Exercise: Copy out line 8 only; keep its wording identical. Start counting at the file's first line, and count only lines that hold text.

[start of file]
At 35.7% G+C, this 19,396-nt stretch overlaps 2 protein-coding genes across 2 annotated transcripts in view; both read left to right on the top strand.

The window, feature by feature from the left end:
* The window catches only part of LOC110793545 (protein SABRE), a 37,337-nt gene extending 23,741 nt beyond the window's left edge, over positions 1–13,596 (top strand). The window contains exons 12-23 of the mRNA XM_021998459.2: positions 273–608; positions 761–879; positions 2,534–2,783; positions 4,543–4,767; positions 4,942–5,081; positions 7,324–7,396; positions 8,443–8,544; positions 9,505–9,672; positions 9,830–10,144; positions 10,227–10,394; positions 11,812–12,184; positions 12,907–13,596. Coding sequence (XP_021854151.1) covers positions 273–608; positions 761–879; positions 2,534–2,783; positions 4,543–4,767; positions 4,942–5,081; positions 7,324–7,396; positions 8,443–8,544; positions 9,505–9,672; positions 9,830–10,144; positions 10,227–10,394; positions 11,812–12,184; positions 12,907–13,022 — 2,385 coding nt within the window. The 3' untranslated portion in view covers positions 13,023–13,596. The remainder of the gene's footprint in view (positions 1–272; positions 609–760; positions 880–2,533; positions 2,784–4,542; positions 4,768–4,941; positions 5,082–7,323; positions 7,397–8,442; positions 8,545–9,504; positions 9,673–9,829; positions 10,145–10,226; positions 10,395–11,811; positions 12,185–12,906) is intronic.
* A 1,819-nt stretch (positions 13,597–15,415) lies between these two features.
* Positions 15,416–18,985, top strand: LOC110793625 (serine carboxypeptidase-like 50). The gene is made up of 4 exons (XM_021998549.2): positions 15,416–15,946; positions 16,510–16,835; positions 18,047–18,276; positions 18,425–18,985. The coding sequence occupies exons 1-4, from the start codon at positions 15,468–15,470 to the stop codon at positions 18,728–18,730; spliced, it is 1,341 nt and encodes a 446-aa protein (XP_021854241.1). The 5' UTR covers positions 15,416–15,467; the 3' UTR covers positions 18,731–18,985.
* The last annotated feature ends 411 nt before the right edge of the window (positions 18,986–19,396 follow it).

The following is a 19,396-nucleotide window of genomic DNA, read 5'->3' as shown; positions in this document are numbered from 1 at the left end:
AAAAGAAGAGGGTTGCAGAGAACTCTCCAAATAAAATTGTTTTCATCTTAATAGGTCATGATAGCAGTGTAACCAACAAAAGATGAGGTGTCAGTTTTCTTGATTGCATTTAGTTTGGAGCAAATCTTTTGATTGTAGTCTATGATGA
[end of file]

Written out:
AAAAGAAGAGGGTTGCAGAGAACTCTCCAAATAAAATTGTTTTCATCTTAATAGGTCATGATAGCAGTGTAACCAACAAAAGATGAGGTGTCAGTTTTCTTGATTGCATTTAGTTTGGAGCAAATCTTTTGATTGTAGTCTATGATGA